The last 100 years – Exmouth Masonic Hall History

Exmouth Masonic Hall 1894-1994

The last 100 years.

The purpose of the celebration in 1994 is to mark the centenary of our Masonic Hall, but to appreciate the foregoing we must look back, briefly as the history of Sun Lodge has already been well documented in a previous publication (A History of the Lodge by W. Bro. W. G. N. Gorfin, MBE, PPrJGW).

For that reason I will look very briefly and just give a lead up to that great day 100 years ago.

Sun Lodge was consecrated in Newton Abbot on March 17th, 1759, at the Sun Inn, Woolborough Street; the name no doubt was taken from the Inn and was given the number 240. Also of interest the date – March 17th – “St. Patrick’s Day”, no doubt chosen by its founder Members who were mainly Irish clay workers (working in the nearby Bovey Clay Pits).
A very chequered and disrupted period followed with the Lodge having several numbers (i.e. 196, 160, 161, 141, 171 and 123) and finally in August 1863 it was given the present number 106.

Much of this was due to the period of controversy that existed at the time between The Ancients and The Moderns i.e. two different organisations, one under the Grand Lodge and the York Lodges under the Duke of Atholl.

Likewise warrants got lost and sometimes sold, and administration was very lacking – at one period the Lodge nearly failed due chiefly to one of its members leaving the area without any trace of whereabouts.

Due to circumstances we are not quite sure but the Lodge moved to Starcross for a short period, but this cannot be firmly established.

The Sun Lodge next moved to Exmouth on 18th January 1784 at the Dolphin Inn. Then it moved to the Globe Hotel, The Strand, now the (former) site of Clapp’s Cafe, in 1808. In 1817 it moved back to the Dolphin Hotel at the Cross, in 1842 back to the Globe Hotel and in 1866 when the Globe Hotel was demolished Sun Lodge moved its quarters in the ballroom of the Royal Beacon. After another 28 years it obtained its present home in the Exmouth Masonic Hall in 1894.

As will be gathered, all those moves were very inconvenient and no doubt frustrating, because the Lodge was in the hands of the landlords of the various establishments, and having to rely on the goodwill of the landlords for the storage of Lodge furniture etc. Not a very satisfactory arrangement and it is not surprising with a healthy membership of 101 members at the time, members began seeking some way of acquiring their own premises.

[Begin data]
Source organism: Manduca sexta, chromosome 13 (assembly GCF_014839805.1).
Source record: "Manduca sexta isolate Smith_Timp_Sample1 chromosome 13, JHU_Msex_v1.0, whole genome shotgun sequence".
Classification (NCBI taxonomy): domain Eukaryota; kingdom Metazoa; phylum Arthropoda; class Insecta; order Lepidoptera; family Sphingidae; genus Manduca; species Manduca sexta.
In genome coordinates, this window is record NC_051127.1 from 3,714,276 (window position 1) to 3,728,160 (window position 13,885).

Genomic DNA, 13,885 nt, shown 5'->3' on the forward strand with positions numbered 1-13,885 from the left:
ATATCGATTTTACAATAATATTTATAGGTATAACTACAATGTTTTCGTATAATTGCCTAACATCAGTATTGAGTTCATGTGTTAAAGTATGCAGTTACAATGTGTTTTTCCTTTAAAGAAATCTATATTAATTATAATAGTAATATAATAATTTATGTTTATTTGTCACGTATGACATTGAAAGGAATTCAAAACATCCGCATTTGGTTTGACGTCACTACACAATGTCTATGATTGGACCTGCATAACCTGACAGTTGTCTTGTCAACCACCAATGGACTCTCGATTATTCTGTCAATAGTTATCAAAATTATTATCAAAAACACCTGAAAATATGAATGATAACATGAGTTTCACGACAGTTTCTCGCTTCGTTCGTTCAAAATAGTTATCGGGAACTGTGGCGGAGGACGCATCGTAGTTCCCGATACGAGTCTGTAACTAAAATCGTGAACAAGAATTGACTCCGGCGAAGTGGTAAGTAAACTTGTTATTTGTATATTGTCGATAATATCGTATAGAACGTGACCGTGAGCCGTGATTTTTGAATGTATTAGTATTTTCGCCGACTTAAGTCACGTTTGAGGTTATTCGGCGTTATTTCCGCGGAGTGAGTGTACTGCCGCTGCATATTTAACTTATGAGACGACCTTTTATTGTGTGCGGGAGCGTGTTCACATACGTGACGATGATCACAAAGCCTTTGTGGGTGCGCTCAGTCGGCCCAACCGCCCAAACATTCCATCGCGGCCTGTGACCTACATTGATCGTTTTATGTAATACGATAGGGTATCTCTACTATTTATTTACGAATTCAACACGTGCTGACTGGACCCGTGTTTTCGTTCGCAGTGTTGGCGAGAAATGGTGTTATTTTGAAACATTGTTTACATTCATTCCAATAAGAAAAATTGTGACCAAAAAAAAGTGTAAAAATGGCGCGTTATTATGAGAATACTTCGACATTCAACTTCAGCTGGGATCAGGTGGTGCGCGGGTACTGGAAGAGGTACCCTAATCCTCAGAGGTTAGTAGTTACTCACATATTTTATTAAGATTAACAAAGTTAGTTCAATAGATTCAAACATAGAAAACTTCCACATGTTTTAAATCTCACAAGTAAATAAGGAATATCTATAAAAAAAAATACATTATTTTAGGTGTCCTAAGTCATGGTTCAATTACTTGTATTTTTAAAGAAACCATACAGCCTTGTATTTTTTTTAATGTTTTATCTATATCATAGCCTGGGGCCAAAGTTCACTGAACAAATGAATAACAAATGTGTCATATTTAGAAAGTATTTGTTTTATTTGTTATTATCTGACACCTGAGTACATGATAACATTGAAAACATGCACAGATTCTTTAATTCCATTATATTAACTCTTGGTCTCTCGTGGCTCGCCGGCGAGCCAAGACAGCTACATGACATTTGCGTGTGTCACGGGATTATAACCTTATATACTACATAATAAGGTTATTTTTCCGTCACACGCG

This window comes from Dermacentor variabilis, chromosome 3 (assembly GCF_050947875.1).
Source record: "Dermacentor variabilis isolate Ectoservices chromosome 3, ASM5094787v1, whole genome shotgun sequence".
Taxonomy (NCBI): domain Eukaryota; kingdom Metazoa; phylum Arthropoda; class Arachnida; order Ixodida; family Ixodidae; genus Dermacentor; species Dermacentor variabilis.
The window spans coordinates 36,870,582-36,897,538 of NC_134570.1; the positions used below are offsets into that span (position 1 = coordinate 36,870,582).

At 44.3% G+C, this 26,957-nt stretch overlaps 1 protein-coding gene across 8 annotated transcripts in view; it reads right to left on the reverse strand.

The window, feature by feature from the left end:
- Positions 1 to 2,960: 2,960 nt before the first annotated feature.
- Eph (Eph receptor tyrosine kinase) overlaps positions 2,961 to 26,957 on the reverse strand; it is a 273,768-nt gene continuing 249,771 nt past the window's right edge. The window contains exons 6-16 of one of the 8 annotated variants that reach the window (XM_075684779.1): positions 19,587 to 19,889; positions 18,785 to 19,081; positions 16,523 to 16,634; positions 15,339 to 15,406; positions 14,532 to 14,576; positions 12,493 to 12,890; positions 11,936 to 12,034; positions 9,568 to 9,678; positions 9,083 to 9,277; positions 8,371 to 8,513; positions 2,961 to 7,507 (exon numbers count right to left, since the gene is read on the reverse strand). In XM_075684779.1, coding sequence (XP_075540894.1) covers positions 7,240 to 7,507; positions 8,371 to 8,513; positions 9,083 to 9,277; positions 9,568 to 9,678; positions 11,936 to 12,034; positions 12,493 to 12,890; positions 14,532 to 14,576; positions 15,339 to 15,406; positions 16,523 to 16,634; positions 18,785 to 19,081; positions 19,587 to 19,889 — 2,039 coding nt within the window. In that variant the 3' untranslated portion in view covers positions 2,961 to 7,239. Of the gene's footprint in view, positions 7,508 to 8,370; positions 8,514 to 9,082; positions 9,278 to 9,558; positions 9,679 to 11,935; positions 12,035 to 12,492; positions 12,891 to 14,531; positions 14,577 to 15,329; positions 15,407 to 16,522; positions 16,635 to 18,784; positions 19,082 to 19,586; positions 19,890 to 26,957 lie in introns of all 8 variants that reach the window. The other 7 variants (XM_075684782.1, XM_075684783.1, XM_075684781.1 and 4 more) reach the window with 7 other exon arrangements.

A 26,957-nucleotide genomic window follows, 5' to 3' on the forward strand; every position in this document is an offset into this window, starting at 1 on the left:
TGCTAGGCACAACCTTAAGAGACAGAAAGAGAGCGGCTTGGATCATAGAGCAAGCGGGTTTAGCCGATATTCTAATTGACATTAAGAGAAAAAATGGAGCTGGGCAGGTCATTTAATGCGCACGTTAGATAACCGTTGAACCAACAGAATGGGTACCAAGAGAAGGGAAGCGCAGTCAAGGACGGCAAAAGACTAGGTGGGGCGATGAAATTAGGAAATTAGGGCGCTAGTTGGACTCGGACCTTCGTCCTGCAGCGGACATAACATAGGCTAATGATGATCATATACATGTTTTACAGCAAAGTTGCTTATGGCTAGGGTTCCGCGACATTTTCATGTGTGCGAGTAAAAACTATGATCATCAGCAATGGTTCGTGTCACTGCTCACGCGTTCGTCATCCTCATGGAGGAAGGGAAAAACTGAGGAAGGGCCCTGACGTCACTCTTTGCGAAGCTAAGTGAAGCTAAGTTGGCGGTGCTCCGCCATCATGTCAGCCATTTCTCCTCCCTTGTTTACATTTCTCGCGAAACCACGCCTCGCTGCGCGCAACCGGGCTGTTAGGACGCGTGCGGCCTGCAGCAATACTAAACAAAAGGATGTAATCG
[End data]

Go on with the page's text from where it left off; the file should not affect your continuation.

So on April 8th, 1889 W. Bro. Perry J.W. gave notice of motion that it is desirable in the interests of Sun Lodge – that we have a building of our own – and to discuss means of working out the best way to achieve this.

A Committee was formed and given powers to proceed, acquire land, and get plans drawn up and passed by the Local Health Board., –

The Worshipful Master asked members to contribute £7 shares, and a site was initially offered by Lord Rolle, in Tower Street.

June 8th, 1891 – The Lodge approved the Committee action and urged immediate steps to proceed, to get tenders and obtain the lease from Lord Rolle. (At this stage it was proposed the building be shared by the YMCA occupying the ground floor).

July-August 1891 – A set-back – by a Lodge member who had an interest in the site and raised a lot of problems. The scheme was shelved.

November 1891 – Another site was found near Manchester Street area – two cottages were being offered for auction and in December when the auction took place they realised £770 – a sum the Committee thought too much.
April 11th, 1892 – Another site was offered in Clarence road by another member of the Lodge, but on inspection the Committee did not consider it suitable for a Masonic Lodge.

February 6th, 1893 – Another site in Elm Grove area was offered, but rejected by the Committee.

January 1894 – The Hon. Lord Rolle suggested a site in Ferry Road (now St Andrews Road) our present home – this was accepted – the land being leased from The Hon. Mark Rolle on a 99 year lease, £2 for the first two years and afterwards £4 for rest of term.

Messrs. Karley and Ellis were asked to act as Hon. Architects and draw up plans for the suggested building.

Plans were soon prepared and final arrangements made for the laying of the foundation stone ceremony taking place on March 28th, 1894. The cost of the building was £1,400 plus some £390 for furnishings.

Laying the Foundation Stone – Exmouth Masonic Hall

March 12th, 1894 – It was proposed that the Provincial Grand Master be asked to nominate someone to lay the Foundation Stone.